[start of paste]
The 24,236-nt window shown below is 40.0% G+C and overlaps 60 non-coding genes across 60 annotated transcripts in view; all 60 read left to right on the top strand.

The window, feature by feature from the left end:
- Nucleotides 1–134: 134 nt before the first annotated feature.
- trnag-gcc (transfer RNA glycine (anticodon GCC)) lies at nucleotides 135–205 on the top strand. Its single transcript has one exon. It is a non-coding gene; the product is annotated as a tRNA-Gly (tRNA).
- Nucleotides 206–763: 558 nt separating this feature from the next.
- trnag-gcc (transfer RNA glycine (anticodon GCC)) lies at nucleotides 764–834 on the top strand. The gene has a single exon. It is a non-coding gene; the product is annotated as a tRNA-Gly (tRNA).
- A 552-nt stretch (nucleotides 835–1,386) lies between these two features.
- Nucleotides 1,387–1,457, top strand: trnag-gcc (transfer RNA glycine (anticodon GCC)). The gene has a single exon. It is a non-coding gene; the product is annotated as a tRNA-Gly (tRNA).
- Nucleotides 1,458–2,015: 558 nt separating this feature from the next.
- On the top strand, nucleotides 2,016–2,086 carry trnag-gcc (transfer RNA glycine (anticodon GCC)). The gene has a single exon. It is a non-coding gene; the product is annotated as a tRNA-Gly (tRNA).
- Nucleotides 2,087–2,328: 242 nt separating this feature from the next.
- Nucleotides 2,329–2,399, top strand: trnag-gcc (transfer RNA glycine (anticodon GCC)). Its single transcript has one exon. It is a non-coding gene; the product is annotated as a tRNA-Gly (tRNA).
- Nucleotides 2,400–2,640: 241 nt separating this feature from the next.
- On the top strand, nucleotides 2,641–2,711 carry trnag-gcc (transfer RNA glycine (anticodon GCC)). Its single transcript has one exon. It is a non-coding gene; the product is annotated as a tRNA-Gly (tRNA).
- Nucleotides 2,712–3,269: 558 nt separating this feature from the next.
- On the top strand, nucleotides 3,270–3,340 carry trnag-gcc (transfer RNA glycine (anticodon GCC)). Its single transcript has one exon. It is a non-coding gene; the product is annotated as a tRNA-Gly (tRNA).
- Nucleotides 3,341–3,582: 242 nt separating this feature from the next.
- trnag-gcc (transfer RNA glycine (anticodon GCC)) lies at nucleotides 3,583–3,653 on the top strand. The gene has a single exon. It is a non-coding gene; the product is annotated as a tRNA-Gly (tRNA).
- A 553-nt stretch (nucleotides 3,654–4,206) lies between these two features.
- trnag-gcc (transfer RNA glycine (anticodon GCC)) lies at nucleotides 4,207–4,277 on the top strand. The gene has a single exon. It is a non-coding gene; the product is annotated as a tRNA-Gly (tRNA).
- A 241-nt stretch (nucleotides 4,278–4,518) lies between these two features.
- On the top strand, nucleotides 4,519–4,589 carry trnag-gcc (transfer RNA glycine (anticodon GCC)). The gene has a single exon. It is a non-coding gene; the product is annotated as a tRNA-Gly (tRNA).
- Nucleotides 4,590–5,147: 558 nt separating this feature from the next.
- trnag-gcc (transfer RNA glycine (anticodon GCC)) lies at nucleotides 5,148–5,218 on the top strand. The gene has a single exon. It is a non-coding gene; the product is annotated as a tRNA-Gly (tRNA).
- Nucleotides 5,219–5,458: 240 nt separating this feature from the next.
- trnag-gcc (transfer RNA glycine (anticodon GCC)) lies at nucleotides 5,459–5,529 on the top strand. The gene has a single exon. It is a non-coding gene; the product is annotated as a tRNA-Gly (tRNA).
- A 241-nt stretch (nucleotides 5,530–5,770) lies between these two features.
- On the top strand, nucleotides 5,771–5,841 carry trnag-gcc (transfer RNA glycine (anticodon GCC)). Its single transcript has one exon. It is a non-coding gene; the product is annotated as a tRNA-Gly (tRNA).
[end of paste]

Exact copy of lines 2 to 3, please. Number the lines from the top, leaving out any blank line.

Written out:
The window, feature by feature from the left end:
- Nucleotides 1–134: 134 nt before the first annotated feature.